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A Bagful of 3D Printed Protein Models to Better Understand Diabetes
Posted by 3DP4E
MEDICAL

By David Sher | 3D Printing Industry

Brooklyn, NY, based Biologic Models has been producing and experiencing quite a bit of growth in the demand for its physical models of proteins and molecules, cleverly described by Wired UK as “Protein Action Figures”. The company produces a wide range of 3D printed models specifically on request by doctors, academic institutions and even regular people interested in finding out more about the way proteins work.

To optimize costs and lower retail prices of its education models, it has launched a crowd-funding campaignspecifically aimed at large scale reproduction of one type of protein that is involved in a disease affecting millions of people worldwide: diabetes. The company’s founders believe that seeing how haemoglobin works can help many people gain a greater understanding of their condition.

Medical applications of 3D printing are one of the fastest growing segments both in terms of additive manufacturing adoption and for the benefits that these new technologies are introducing, especially for customized implants and pre-surgical modelling. The team behind Biologic Models believe that 3D printed educational models can also provide a wide range of benefits, for example by enabling doctors to show patients the impact of disease, thus addressing therapies in a more efficient and understandable way.

The same applies to sales representatives, who use the 3D models to explain the science behind the products they are selling, as well as teachers, who can use them to effectively explain science concepts to their students.

Biologic Models’ 3D prints can be custom tailored to meet healthcare, educational and even promotional activities. All models can also be colour coded to reveal important information about hydrophobicity, atom types, binding and active sites within the protein structure.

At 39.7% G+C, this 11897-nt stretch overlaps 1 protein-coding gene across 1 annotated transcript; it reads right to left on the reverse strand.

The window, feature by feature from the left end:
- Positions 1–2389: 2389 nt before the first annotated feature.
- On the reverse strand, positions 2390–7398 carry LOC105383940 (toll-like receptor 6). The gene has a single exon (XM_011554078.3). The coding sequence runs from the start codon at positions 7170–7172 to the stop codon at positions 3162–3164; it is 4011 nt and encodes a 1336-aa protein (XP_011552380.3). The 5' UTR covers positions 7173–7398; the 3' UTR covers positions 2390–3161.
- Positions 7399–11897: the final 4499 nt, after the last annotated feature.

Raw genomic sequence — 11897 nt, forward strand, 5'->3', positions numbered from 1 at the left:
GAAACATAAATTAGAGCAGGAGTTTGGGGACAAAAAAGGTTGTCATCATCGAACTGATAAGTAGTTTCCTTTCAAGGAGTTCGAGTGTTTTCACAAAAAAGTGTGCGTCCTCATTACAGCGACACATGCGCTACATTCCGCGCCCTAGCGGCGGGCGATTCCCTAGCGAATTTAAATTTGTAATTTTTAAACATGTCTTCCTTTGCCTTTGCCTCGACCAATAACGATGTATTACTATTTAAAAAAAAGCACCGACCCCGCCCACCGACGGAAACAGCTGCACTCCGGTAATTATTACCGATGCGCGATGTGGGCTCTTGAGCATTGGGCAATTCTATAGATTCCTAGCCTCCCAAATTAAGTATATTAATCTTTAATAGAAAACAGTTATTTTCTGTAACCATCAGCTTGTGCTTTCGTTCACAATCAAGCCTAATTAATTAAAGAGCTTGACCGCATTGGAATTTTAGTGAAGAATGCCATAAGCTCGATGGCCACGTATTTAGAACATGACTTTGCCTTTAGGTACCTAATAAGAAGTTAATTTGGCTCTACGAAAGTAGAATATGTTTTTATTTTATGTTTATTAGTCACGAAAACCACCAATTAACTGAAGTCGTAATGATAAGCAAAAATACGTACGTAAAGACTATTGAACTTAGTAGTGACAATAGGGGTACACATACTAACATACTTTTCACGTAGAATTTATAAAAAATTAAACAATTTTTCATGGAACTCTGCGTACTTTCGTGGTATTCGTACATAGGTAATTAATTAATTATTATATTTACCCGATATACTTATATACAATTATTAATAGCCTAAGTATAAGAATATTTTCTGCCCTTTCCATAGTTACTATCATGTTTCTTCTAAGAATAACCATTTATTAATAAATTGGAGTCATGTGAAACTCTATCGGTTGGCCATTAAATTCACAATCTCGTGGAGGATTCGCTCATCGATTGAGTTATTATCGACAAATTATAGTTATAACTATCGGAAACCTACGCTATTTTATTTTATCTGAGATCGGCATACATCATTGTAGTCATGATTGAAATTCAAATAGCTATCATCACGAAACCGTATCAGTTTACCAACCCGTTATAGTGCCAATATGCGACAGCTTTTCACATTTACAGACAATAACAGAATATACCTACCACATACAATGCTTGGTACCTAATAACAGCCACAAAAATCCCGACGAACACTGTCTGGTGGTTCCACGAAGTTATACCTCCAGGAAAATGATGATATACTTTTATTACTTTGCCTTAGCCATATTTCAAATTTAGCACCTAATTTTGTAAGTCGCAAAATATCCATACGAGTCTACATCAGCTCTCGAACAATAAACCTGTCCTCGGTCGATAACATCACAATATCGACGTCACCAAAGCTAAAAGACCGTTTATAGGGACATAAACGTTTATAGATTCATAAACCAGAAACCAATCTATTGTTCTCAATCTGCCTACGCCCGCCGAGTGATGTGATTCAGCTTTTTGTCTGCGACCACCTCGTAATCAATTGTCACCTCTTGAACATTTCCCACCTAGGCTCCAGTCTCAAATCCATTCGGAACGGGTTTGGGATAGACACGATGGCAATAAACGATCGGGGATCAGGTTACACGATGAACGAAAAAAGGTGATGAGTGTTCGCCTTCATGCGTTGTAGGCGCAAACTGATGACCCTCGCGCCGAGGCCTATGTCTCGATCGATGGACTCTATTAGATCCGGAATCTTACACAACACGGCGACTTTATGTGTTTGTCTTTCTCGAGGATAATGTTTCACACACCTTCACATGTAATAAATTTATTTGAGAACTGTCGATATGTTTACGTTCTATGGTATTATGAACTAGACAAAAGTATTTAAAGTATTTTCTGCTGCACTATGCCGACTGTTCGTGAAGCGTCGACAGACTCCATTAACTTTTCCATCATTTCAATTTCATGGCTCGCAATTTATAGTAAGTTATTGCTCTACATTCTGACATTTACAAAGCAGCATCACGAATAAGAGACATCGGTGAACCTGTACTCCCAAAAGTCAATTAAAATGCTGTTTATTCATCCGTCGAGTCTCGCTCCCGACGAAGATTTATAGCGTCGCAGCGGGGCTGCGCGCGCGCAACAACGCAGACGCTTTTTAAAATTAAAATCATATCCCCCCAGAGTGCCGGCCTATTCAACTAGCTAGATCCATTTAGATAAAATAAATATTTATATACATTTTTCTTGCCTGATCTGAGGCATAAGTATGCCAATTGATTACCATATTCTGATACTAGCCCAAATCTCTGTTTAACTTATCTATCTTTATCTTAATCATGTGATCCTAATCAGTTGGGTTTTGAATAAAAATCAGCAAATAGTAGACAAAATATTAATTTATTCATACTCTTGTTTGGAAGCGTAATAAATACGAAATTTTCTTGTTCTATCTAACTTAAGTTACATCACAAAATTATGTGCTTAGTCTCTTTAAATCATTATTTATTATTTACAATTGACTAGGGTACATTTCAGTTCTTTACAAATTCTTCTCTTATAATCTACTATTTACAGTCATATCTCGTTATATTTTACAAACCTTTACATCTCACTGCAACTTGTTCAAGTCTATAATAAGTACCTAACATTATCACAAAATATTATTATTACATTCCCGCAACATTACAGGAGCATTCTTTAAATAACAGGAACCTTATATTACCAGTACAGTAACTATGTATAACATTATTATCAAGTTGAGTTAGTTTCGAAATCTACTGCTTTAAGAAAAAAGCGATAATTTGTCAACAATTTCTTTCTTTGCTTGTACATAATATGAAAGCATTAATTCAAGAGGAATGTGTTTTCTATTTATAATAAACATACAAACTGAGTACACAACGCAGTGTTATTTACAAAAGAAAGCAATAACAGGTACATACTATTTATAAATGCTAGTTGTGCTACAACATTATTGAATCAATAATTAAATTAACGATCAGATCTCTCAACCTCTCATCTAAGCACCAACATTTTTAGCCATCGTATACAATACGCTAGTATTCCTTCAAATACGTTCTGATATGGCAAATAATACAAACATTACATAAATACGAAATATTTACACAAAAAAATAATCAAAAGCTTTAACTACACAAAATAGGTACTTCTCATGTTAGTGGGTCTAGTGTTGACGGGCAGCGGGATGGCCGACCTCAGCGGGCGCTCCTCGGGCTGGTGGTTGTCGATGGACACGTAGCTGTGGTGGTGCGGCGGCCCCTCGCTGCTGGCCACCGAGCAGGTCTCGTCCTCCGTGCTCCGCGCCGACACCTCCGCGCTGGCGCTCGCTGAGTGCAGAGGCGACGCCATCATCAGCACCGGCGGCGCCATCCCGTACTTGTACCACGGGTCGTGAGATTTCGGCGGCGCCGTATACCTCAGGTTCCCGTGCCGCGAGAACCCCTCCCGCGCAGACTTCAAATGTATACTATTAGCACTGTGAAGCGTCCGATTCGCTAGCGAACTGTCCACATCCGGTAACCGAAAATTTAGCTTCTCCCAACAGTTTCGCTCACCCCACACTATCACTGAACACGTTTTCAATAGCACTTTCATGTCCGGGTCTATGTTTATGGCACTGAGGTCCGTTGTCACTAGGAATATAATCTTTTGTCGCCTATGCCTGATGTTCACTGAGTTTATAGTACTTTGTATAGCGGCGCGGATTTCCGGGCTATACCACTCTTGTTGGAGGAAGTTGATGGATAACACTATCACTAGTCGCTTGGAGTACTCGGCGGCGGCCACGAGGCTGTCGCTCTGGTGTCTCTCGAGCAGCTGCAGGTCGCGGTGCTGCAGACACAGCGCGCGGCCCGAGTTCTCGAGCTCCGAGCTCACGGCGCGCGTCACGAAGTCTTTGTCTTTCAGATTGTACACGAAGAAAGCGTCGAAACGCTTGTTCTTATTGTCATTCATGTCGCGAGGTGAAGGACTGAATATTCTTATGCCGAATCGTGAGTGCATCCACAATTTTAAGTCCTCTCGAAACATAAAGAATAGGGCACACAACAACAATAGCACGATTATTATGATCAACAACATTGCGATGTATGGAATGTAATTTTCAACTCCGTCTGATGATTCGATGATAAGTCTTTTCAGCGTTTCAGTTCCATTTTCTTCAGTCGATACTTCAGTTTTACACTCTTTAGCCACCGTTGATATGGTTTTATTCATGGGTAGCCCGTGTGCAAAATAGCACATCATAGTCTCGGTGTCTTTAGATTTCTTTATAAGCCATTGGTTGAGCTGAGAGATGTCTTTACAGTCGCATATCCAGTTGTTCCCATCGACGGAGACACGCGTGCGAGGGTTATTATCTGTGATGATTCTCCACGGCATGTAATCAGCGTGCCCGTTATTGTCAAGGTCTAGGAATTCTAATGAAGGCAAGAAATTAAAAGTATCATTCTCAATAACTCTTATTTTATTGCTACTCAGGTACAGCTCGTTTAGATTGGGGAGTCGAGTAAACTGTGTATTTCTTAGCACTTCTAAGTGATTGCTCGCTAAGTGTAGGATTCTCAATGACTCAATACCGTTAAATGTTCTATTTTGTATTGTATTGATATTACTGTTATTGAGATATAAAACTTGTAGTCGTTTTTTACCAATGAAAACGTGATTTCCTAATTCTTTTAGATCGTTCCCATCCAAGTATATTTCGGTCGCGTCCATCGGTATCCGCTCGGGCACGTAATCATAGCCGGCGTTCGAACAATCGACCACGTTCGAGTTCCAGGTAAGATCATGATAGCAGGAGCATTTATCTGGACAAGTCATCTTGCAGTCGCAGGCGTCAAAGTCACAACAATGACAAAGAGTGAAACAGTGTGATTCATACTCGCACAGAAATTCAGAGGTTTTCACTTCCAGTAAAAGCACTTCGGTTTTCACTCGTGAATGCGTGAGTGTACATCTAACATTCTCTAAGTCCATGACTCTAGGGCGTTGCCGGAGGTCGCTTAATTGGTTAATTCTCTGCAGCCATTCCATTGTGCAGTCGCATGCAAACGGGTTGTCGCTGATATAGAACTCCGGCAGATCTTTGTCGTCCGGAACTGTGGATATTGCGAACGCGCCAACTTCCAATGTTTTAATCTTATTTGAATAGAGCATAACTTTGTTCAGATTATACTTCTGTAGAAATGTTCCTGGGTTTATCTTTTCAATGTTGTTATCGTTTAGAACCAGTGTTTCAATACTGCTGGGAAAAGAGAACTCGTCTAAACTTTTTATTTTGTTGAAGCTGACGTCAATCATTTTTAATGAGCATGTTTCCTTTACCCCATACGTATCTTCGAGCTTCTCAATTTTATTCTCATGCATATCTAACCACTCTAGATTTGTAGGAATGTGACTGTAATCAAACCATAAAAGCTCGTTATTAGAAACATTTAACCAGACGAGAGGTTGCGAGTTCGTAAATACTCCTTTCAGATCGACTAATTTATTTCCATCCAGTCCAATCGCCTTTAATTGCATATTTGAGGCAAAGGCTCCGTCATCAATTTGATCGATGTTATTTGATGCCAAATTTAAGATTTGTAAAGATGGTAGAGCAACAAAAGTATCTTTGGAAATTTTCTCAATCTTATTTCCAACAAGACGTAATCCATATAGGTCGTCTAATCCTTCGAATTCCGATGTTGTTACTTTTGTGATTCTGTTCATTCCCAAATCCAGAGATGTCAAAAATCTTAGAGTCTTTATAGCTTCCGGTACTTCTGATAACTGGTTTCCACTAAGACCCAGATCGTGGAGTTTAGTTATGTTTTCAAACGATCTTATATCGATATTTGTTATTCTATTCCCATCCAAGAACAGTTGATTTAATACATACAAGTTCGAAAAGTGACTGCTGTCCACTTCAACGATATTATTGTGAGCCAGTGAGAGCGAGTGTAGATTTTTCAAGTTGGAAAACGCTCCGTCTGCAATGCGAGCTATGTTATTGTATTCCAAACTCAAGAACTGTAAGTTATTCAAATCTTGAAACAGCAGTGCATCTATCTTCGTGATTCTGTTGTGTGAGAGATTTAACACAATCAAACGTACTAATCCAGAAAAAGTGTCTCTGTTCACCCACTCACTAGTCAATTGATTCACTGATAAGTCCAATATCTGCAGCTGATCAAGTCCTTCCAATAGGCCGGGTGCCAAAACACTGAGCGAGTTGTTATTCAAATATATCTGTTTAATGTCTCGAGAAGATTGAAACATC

Each protein models is created beginning with X-ray crystallography data-sets of actual proteins, which are then brought to life through additive manufacturing and then, if demand requires it, injection moulded into consumer grade products.

Custom 3D printed proteins vary in price based upon their physical size, material selection, printer fees and model complexity. Injection moulded models benefit from bulk material purchases and scale economics so, once demand is high enough, or orders are large enough, savings can be passed on to customers. Crowd funding is the third option.

Biological Models launched the Rockethub campaign (which reached its $5000 goal) to produce a sufficient number of Hemoglobin A1c (HbA1c) teaching models to help people who suffer from diabetes understand how the Hemoglobin A1c (HbA1c) blood test works. The kit contained two informational cards that describe each protein and two teaching models: normal Oxygenated Hemoglobin (Hb), and Glycated Hemoglobin A1c (HbA1c). The comparison between the two models provides an immediate visual metaphor of the controlled and uncontrolled blood glucose metabolism caused by diabetes.

The full HbA1c Educational Kit sold for $425 but the campaign also offered a premium reward to those contributing with $1000 or more: their own choice of 3D printed molecule, selected from the RCSB database, in transparent SLA resin. Prices are still a bit steep but soon enough you might just want to start your own “molecule action figure” collection.

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